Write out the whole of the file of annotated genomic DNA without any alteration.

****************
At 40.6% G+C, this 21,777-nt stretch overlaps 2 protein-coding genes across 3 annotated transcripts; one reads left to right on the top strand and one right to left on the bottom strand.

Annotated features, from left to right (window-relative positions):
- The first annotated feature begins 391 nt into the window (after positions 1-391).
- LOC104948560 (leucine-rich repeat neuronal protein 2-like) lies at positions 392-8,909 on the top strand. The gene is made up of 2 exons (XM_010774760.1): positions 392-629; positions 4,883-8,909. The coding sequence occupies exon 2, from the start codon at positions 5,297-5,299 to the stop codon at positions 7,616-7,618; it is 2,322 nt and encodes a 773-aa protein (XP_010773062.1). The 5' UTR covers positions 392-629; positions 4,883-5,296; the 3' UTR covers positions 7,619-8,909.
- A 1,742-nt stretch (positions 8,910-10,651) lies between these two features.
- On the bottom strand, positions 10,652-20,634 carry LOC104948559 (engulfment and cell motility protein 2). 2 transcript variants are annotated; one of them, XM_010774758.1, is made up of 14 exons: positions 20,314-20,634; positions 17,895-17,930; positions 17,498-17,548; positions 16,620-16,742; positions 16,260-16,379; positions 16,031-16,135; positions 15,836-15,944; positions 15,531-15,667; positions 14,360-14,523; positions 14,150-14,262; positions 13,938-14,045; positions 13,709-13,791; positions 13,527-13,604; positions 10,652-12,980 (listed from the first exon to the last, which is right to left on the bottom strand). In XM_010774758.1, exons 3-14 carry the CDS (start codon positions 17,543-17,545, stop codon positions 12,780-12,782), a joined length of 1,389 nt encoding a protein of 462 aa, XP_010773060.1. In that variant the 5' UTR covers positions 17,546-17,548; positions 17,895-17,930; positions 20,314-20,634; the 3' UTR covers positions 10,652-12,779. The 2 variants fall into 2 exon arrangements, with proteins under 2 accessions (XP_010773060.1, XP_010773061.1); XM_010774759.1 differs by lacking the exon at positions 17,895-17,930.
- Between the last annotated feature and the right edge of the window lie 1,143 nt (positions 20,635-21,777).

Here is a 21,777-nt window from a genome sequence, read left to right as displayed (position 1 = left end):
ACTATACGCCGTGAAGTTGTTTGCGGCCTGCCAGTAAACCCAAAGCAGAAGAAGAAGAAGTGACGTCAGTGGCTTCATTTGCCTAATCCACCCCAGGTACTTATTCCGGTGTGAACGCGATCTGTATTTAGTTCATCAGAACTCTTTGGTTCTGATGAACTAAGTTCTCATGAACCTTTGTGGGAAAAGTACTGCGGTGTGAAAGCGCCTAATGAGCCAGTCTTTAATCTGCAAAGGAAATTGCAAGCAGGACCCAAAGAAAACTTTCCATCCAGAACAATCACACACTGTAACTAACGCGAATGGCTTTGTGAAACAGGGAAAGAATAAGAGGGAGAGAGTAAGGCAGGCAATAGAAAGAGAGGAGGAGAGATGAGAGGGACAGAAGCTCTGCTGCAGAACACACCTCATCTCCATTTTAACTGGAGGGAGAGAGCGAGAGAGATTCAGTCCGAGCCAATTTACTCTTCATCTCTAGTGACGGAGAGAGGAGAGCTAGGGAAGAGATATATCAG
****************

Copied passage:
At 40.6% G+C, this 21,777-nt stretch overlaps 2 protein-coding genes across 3 annotated transcripts; one reads left to right on the top strand and one right to left on the bottom strand.

Annotated features, from left to right (window-relative positions):
- The first annotated feature begins 391 nt into the window (after positions 1-391).
- LOC104948560 (leucine-rich repeat neuronal protein 2-like) lies at positions 392-8,909 on the top strand. The gene is made up of 2 exons (XM_010774760.1): positions 392-629; positions 4,883-8,909. The coding sequence occupies exon 2, from the start codon at positions 5,297-5,299 to the stop codon at positions 7,616-7,618; it is 2,322 nt and encodes a 773-aa protein (XP_010773062.1). The 5' UTR covers positions 392-629; positions 4,883-5,296; the 3' UTR covers positions 7,619-8,909.
- A 1,742-nt stretch (positions 8,910-10,651) lies between these two features.
- On the bottom strand, positions 10,652-20,634 carry LOC104948559 (engulfment and cell motility protein 2). 2 transcript variants are annotated; one of them, XM_010774758.1, is made up of 14 exons: positions 20,314-20,634; positions 17,895-17,930; positions 17,498-17,548; positions 16,620-16,742; positions 16,260-16,379; positions 16,031-16,135; positions 15,836-15,944; positions 15,531-15,667; positions 14,360-14,523; positions 14,150-14,262; positions 13,938-14,045; positions 13,709-13,791; positions 13,527-13,604; positions 10,652-12,980 (listed from the first exon to the last, which is right to left on the bottom strand). In XM_010774758.1, exons 3-14 carry the CDS (start codon positions 17,543-17,545, stop codon positions 12,780-12,782), a joined length of 1,389 nt encoding a protein of 462 aa, XP_010773060.1. In that variant the 5' UTR covers positions 17,546-17,548; positions 17,895-17,930; positions 20,314-20,634; the 3' UTR covers positions 10,652-12,779. The 2 variants fall into 2 exon arrangements, with proteins under 2 accessions (XP_010773060.1, XP_010773061.1); XM_010774759.1 differs by lacking the exon at positions 17,895-17,930.
- Between the last annotated feature and the right edge of the window lie 1,143 nt (positions 20,635-21,777).

Here is a 21,777-nt window from a genome sequence, read left to right as displayed (position 1 = left end):
ACTATACGCCGTGAAGTTGTTTGCGGCCTGCCAGTAAACCCAAAGCAGAAGAAGAAGAAGTGACGTCAGTGGCTTCATTTGCCTAATCCACCCCAGGTACTTATTCCGGTGTGAACGCGATCTGTATTTAGTTCATCAGAACTCTTTGGTTCTGATGAACTAAGTTCTCATGAACCTTTGTGGGAAAAGTACTGCGGTGTGAAAGCGCCTAATGAGCCAGTCTTTAATCTGCAAAGGAAATTGCAAGCAGGACCCAAAGAAAACTTTCCATCCAGAACAATCACACACTGTAACTAACGCGAATGGCTTTGTGAAACAGGGAAAGAATAAGAGGGAGAGAGTAAGGCAGGCAATAGAAAGAGAGGAGGAGAGATGAGAGGGACAGAAGCTCTGCTGCAGAACACACCTCATCTCCATTTTAACTGGAGGGAGAGAGCGAGAGAGATTCAGTCCGAGCCAATTTACTCTTCATCTCTAGTGACGGAGAGAGGAGAGCTAGGGAAGAGATATATCAG